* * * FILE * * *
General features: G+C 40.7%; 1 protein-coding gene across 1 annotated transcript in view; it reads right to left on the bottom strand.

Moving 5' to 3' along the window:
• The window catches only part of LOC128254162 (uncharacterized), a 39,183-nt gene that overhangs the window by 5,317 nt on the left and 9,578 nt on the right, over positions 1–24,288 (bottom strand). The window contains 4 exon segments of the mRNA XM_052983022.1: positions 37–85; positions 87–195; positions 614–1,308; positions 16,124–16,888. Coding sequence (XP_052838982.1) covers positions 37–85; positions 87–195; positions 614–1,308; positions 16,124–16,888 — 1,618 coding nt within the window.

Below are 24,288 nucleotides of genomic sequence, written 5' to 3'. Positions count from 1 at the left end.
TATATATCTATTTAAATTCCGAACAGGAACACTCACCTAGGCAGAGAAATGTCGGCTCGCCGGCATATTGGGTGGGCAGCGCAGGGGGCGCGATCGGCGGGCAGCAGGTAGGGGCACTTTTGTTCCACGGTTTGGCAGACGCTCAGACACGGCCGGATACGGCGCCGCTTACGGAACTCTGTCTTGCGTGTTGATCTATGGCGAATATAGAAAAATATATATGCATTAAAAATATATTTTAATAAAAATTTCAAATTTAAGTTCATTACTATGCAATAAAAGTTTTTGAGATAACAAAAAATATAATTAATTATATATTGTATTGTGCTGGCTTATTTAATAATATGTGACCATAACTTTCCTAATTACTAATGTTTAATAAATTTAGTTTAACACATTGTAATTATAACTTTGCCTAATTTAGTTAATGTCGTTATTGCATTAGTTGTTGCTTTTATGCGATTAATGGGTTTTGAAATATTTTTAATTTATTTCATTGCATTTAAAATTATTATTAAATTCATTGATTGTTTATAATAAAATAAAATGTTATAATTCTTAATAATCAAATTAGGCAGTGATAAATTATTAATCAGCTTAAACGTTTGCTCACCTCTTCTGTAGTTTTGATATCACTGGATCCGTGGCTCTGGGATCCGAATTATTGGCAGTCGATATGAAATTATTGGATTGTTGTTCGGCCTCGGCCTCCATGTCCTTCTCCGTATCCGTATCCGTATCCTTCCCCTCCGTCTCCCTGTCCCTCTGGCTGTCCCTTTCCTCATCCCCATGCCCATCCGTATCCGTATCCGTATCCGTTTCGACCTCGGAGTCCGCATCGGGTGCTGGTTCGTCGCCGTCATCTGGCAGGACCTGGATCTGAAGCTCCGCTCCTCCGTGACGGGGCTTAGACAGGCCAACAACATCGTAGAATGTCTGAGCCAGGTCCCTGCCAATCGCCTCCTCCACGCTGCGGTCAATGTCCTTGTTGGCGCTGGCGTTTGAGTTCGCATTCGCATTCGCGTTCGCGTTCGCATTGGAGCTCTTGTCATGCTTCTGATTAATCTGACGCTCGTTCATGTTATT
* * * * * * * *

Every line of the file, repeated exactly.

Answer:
General features: G+C 40.7%; 1 protein-coding gene across 1 annotated transcript in view; it reads right to left on the bottom strand.

Moving 5' to 3' along the window:
• The window catches only part of LOC128254162 (uncharacterized), a 39,183-nt gene that overhangs the window by 5,317 nt on the left and 9,578 nt on the right, over positions 1–24,288 (bottom strand). The window contains 4 exon segments of the mRNA XM_052983022.1: positions 37–85; positions 87–195; positions 614–1,308; positions 16,124–16,888. Coding sequence (XP_052838982.1) covers positions 37–85; positions 87–195; positions 614–1,308; positions 16,124–16,888 — 1,618 coding nt within the window.

Below are 24,288 nucleotides of genomic sequence, written 5' to 3'. Positions count from 1 at the left end.
TATATATCTATTTAAATTCCGAACAGGAACACTCACCTAGGCAGAGAAATGTCGGCTCGCCGGCATATTGGGTGGGCAGCGCAGGGGGCGCGATCGGCGGGCAGCAGGTAGGGGCACTTTTGTTCCACGGTTTGGCAGACGCTCAGACACGGCCGGATACGGCGCCGCTTACGGAACTCTGTCTTGCGTGTTGATCTATGGCGAATATAGAAAAATATATATGCATTAAAAATATATTTTAATAAAAATTTCAAATTTAAGTTCATTACTATGCAATAAAAGTTTTTGAGATAACAAAAAATATAATTAATTATATATTGTATTGTGCTGGCTTATTTAATAATATGTGACCATAACTTTCCTAATTACTAATGTTTAATAAATTTAGTTTAACACATTGTAATTATAACTTTGCCTAATTTAGTTAATGTCGTTATTGCATTAGTTGTTGCTTTTATGCGATTAATGGGTTTTGAAATATTTTTAATTTATTTCATTGCATTTAAAATTATTATTAAATTCATTGATTGTTTATAATAAAATAAAATGTTATAATTCTTAATAATCAAATTAGGCAGTGATAAATTATTAATCAGCTTAAACGTTTGCTCACCTCTTCTGTAGTTTTGATATCACTGGATCCGTGGCTCTGGGATCCGAATTATTGGCAGTCGATATGAAATTATTGGATTGTTGTTCGGCCTCGGCCTCCATGTCCTTCTCCGTATCCGTATCCGTATCCTTCCCCTCCGTCTCCCTGTCCCTCTGGCTGTCCCTTTCCTCATCCCCATGCCCATCCGTATCCGTATCCGTATCCGTTTCGACCTCGGAGTCCGCATCGGGTGCTGGTTCGTCGCCGTCATCTGGCAGGACCTGGATCTGAAGCTCCGCTCCTCCGTGACGGGGCTTAGACAGGCCAACAACATCGTAGAATGTCTGAGCCAGGTCCCTGCCAATCGCCTCCTCCACGCTGCGGTCAATGTCCTTGTTGGCGCTGGCGTTTGAGTTCGCATTCGCATTCGCGTTCGCGTTCGCATTGGAGCTCTTGTCATGCTTCTGATTAATCTGACGCTCGTTCATGTTATT